“So, sir, what will happen when the client opens the door of your office?” back-to-basics Miss Javier asked.
“I won’t be here. He’ll see an empty space obviously; except Fray Paco, my factotum will be here in my place. Think of it, Miss Javier.”
“I am thinking about it, Sir,” she countered. “His language! It’s atrocious!”
“That’s just it! They’ll love it! All men are hypocrites. Who hasn’t wished they could say what Fray Paco declares with impunity? The fat cat clients will forget the fact that I wasn’t here. Fray Paco will entertain them and in a few minutes, you come in and say, ‘Would you like an appointment with Don Alcibiade who’s away on urgent business?”
“Where will you be, Sir?” Miss Javier looked worried.
Don Alcibiade took a deep breath, remembering his niece Esperanza’s reaction when he said he was going to work quietly from the Pansiteria. Esperanza was almost gasping from laughter. “Well! I shall be working out of a small office in the Pansiteria Wak Nam.”
Miss Javier stammered, “In Chinatown?”
“Do you know any pansiteria that is not in Chinatown?”
“Nobody goes to Chinatown,” Miss Javier persisted.
“You mean none in my so-called High Society social circle?” Don Alcibiade questioned his secretary. Before she could reply, he added, “Many go to Chinatown to play fan tan and mahjong, to watch esgrima kali (martial arts using balisongs, bolos and kris in a highly stylized manner autochthonous to the Tagalogs). They frequent and visit the ‘houses of tolerance’ (the bordellos) to watch lewd dancing, to drink rum or pulque or fiery Chinese wine/mai tai all night. They also gorge themselves on Chinese food. But no one in my circle of friends, acquaintances and enemies has been inventive enough to have a proper office in Chinatown.”
The banker cringed at the word “proper.” He considered the Pansiteria Wak Nam an elaborate machination on his part to work unmolested, to toil on his top-secret papers and documents and more importantly to keep them stored in a safe place in the Panciteria away from the prying ill-meaning eyes of the American Colonial Banking and Tax Masters. But no one who had his coconut in one piece (an island colloquialism for head) would ever use the word “proper” to describe his thrown together Robinson Crusoe office at the Panciteria.
Fray Paco was yelling “Pockets of poxes! Rrrrring! Rrrrrring!”
“So I shall make appointments for you, Don Alcibiade,” Miss Javier continued unperturbed.
“No, you’ll suggest an appointment. If the clients truly have something genuine to discuss with me, they’ll say ‘yes’ and I shall be content to be at their disposal. On the other hand, those who are simply time wasters, fat chewers, lateros/genital breakers in other words, will say ‘no’ or mumble some flustered ‘I’ll come back some other time.’” The banker lifted his palms upwards. “That’s it! Good riddance!”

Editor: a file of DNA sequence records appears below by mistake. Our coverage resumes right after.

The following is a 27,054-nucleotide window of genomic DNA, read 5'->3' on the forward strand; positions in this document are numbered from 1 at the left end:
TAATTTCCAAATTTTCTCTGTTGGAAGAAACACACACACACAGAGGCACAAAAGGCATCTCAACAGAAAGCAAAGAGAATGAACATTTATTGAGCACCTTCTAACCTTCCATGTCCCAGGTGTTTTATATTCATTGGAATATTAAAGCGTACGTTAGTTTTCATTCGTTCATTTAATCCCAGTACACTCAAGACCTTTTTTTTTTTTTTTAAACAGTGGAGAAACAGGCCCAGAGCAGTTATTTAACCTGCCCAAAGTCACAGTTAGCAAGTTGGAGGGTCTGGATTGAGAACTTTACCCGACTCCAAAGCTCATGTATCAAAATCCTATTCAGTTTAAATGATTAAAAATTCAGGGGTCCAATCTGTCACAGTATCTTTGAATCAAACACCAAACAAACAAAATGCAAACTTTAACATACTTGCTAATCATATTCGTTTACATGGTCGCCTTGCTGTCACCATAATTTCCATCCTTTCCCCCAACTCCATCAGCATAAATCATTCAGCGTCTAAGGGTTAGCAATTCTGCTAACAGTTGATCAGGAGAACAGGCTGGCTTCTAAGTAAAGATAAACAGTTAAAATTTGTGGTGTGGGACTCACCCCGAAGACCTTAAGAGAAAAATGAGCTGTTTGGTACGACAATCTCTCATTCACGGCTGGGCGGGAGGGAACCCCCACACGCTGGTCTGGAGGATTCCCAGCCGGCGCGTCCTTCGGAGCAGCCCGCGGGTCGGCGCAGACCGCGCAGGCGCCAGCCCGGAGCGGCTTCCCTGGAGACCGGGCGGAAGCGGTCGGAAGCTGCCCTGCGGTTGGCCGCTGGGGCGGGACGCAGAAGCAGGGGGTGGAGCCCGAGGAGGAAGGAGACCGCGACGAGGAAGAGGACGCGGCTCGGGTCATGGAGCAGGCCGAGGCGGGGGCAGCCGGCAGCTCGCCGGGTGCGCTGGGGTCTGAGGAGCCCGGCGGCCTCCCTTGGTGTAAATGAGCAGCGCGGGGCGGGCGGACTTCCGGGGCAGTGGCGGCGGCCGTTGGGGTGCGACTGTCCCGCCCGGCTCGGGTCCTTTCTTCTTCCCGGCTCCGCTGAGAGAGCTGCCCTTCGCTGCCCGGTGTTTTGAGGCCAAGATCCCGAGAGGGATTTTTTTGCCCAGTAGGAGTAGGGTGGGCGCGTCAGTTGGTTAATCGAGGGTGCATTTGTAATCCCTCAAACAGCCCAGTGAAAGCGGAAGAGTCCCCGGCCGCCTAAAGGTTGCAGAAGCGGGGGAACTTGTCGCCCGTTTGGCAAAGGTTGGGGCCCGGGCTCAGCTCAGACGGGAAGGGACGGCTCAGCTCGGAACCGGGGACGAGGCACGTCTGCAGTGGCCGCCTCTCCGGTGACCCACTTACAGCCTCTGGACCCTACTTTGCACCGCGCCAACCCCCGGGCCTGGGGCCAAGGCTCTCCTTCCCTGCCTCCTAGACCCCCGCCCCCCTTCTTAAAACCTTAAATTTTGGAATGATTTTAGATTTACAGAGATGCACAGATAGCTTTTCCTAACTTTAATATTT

Fray Paco was outyelling the sound of the many tugboats chug-chugging in and out of Manila Bay. “Eu querro, Eu querro, Eu querro un platano (I want a plantain, a species of banana) in Portuguese.
Over the noise of Fray Paco’s “Eu quero’s” Don Alcibiade yelled, “This arrangement of setting up appointments will be a positive strategy in bringing order and discipline, albeit slowly, into the bank and then perhaps it will trickle over to all our other enterprises.”
“Sir,” Miss Javier yelled back despite herself, “where will you receive the gatos gordos (fat cat clients) with regular appointments?”
“Right here,” Don Alcibiade said, pointing his forefinger towards his desk, smiling with mirth, “with my factotum and Man Friday, Fray Paco.”
“Of course, Miss Javier,” the banker explained, “the word Man Friday is redundant. In the story of Robinson Crusoe written by Daniel Defoe an excellent businessman after my own heart, Robinson Crusoe is stranded on a God-forsaken island.
He finds a bright native on a Friday. That’s condescending of Defoe, bright native indeed, but never mind. Time is money. Let’s continue. Not knowing any language except English (very ignorant that), he names the man Friday. I can tell you, without Friday he wouldn’t have survived. Now if one were to say Girl Friday, that would be another kettle of fish and it would be used properly.”
Miss Javier told him, “I saw a silent film about Robinson Crusoe with Paul Muni. I didn’t know it was based on a book.”
“Oh, yes! The author Daniel Defoe belonged to the Establishment, so called of course. He wrote brilliant, scathing commentaries dripping with acid on the social conditions of his time. I might have a copy; I’ll lend it to you.”
Then Don Alcibiade glanced at Fray Paco who was repeating strange words, then back at Miss Javier.
He said, “Don’t worry, hija. I’ll know soon enough if the gatos gordo’s projects are doable. If so, we’ll thrash out the details in one of the private suites at the Manila Hotel. You see, only the most persistent ones with money to burn and invest will prevail because the brouhaha from Fray Paco here in the office will disinterest those with half-hearted proposals. Miss Javier, on your way out, would you ask Fray Paco’s attendants to please bring him a plantain? He deserves one for his exemplary behavior.”
“Adios, lista y chica fea,” Goodbye you bright and ugly girl, belted out Fray Paco.
“I spoke too soon,” Don Alcibiade said good-naturedly. “That is not so unwholesome coming from such a rotten scoundrel.”
Miss Javier prudently ignored the cockatoo, having been forewarned by Tirso. She walked out of the room with nonchalance with her head high and her shoulders erect.
“Bravo! Bravo! Fantastico! Fabuloso!” the banker told Fray Paco.
“Hombre, you are authorized to entertain my clients or anyone who enters these doors during my deliberate absences. You are my Friday, esta claro chato? Is that clear flat nose? The clients will be too bamboozled to react. They’ll love your insults and come back for more. Amigo! You are going to be worth your weight in De Beers diamonds! Ha! Ha! Ha!”
A one-tracked Fray Paco screeched, Vale. Callate, Crrretino! Querro meu platano! (All right but shut up you cretin! I want my banana!).”